Ki Tetze. Why do Mitzvot?

Prof Shalom Rosenberg compared mitzvot to one of two different laws: Are they akin to the ‎requirement to wear an army beret or a seat belt?

Ekev. The Lessons of Rain

In Israel, it doesn’t rain at all during the summer. The first time our family travelled abroad during the summer, we told our kids that we needed to take clothes for rain. They thought we were joking. “It can’t be!” they told us, “There can’t be rain in the Summertime!” This week then, let’s talk about the peculiar rainfall of the Land of Israel. Our Parsha presents a contrast between irrigation in Egypt and in Eretz Yisrael: "For the land that you are about to enter and possess is not like the land of Egypt from which you have come. There, the grain you sowed had to be watered by your foot, like a vegetable garden, but the land you are about to cross into and possess, a land of hills and v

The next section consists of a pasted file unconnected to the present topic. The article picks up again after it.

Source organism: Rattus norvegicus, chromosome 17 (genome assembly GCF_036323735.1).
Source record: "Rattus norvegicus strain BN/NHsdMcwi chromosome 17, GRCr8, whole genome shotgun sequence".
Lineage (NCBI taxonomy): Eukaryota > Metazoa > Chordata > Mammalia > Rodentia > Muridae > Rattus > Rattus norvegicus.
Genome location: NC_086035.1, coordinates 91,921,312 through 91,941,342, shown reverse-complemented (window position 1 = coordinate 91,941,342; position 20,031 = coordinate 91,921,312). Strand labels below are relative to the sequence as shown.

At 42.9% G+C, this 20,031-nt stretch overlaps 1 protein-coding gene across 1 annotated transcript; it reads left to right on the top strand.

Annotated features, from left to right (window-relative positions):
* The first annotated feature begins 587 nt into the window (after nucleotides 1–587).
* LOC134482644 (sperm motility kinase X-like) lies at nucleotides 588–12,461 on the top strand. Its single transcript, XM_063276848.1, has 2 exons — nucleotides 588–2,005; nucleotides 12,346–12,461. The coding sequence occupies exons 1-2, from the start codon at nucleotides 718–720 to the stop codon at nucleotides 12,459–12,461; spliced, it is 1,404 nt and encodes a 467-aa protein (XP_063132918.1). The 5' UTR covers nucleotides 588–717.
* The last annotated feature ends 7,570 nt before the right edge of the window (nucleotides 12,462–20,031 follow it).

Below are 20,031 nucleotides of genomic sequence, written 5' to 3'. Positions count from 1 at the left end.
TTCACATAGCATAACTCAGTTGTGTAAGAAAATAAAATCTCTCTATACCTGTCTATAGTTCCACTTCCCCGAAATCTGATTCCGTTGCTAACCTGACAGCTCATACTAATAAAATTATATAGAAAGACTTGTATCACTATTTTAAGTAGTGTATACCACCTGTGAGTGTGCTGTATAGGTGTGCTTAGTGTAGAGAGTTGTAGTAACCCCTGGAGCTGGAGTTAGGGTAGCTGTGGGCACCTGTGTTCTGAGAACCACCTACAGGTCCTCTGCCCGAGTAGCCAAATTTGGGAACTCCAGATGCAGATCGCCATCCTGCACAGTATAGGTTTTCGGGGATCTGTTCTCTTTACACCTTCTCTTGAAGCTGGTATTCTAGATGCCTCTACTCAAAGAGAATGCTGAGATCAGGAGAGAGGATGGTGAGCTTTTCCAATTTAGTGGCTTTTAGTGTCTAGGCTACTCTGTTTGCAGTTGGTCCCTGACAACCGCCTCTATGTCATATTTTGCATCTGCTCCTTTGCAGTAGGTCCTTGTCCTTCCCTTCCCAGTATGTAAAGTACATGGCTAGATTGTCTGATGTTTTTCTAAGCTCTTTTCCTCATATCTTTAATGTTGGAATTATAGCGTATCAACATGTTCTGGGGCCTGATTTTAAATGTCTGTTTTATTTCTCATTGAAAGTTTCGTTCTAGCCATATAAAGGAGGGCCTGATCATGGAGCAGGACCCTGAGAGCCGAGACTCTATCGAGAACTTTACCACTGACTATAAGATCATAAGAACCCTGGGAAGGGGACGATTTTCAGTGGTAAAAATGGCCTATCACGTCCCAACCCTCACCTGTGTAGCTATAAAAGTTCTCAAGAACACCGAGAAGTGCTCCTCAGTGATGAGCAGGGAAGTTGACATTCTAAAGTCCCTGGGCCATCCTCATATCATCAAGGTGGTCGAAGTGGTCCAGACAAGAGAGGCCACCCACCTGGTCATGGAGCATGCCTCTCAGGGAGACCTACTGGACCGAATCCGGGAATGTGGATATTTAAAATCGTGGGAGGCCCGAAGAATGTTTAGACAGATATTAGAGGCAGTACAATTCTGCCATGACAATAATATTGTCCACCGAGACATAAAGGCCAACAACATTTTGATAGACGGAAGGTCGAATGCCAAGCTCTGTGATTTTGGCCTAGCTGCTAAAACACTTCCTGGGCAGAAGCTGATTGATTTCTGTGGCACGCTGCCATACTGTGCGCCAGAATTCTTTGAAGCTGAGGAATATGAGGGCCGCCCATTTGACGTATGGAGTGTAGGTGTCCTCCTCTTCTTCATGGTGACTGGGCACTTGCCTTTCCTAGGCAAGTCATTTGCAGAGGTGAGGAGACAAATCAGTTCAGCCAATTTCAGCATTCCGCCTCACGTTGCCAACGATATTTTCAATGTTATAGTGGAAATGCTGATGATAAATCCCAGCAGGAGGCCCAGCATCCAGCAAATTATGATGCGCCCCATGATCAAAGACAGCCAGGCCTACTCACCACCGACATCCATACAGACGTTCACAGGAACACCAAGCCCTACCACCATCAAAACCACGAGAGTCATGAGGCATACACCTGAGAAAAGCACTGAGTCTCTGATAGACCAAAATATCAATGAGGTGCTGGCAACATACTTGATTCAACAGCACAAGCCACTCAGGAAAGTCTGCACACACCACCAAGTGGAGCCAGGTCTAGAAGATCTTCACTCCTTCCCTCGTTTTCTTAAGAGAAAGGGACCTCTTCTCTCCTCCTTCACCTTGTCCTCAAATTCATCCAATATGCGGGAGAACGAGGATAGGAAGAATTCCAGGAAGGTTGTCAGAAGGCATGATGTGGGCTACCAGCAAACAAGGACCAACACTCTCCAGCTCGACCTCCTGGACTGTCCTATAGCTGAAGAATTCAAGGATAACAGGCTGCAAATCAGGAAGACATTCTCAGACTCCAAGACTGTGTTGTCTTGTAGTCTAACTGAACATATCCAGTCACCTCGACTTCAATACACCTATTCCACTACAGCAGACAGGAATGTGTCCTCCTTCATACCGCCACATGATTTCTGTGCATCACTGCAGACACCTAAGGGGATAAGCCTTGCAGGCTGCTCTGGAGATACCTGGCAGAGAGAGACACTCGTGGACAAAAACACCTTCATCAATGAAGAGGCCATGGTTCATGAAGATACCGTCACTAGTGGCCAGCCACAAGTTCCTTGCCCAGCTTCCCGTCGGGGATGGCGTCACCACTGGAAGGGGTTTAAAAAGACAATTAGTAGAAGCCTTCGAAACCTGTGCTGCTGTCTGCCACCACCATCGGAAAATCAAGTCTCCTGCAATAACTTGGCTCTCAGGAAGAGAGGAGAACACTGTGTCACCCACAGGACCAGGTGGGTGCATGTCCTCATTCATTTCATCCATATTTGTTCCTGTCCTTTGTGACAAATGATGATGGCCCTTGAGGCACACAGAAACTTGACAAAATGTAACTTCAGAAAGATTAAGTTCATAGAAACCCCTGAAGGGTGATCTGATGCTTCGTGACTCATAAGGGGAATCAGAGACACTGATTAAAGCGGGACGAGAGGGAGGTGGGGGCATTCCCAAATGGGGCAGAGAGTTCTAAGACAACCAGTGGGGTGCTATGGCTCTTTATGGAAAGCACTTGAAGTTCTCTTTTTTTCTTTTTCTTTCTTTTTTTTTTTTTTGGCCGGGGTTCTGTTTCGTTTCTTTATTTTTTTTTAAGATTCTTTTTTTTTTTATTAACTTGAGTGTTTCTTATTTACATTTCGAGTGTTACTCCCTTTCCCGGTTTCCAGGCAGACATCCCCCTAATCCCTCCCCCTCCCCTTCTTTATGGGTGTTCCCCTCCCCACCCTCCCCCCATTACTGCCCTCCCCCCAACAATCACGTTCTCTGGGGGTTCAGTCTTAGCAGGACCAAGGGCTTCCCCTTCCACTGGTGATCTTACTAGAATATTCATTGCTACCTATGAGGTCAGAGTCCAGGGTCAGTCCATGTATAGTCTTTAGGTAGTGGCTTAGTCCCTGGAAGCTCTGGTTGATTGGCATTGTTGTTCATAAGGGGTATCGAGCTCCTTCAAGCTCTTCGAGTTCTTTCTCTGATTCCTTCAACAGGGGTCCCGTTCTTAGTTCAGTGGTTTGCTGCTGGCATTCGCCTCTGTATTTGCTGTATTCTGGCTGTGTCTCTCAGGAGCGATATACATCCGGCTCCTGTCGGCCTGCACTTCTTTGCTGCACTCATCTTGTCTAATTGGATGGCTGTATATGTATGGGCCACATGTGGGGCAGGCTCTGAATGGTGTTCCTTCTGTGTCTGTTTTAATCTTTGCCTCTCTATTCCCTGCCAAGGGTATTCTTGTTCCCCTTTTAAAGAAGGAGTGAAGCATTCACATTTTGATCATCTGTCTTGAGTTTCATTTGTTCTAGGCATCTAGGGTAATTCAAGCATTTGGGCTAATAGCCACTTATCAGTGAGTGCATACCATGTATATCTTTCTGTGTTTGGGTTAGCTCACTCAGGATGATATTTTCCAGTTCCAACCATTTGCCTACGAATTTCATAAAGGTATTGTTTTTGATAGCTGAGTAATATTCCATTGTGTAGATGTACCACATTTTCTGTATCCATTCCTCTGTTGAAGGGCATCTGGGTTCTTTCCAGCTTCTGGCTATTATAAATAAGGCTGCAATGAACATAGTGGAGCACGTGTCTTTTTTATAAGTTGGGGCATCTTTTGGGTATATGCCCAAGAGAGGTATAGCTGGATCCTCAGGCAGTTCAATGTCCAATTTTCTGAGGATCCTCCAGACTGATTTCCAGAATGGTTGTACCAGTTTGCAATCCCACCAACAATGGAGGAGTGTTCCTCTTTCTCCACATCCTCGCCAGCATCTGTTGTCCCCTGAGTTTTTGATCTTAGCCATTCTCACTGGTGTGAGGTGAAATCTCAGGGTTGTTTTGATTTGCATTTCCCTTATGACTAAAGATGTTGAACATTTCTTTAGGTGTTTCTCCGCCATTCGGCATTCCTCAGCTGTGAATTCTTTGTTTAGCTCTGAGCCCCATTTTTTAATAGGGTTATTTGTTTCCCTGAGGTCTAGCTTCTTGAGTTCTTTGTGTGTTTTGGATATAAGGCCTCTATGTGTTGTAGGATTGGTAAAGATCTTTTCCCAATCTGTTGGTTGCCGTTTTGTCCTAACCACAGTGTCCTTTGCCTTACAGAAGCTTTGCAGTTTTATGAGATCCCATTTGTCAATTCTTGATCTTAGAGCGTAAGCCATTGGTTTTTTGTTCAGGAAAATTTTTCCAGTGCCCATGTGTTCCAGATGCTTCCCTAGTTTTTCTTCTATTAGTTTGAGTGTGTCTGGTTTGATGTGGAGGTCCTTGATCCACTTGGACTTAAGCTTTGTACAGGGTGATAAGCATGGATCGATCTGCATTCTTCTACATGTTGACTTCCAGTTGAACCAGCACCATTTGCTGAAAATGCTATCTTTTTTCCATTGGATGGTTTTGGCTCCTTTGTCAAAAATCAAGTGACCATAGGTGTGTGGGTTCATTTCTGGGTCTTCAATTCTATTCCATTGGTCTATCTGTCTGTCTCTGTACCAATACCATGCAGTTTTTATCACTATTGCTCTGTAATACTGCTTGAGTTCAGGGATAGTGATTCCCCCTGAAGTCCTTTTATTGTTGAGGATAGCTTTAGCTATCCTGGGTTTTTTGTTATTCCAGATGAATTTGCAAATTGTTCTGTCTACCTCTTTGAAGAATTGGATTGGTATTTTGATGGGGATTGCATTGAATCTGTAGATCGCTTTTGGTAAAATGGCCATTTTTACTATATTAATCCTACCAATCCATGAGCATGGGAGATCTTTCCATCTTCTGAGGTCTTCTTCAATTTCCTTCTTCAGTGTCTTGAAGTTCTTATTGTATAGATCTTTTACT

Re'eh. Open Hearts - Open Hands

The Torah repeatedly uses the term “brother” to depict the recipient of welfare. If we viewed a ‎needy person as a sibling, would we not be

VaEtchanan. Spirit of the Law

People have been known to criticize Judaism for being too legal, too “letter of the law” and not enough ethics, values and “spirit of the law”. In this regard, Nachmanides (Ramban) makes a monumental remark in this week’s Parsha. He is commenting on the verse: “Be sure to keep the commandments, decrees, and laws that the Lord your God has enjoined upon you. Do what is right and good in the sight of the Lord” (Deut 6:17-18) This verse begs the question. Once one is doing the “commandments, decrees, and laws” of God, why add that one should “do what is right and good”? What additional observance could be indicated here? Nachmanides answers From the beginning God said to keep God's commandments

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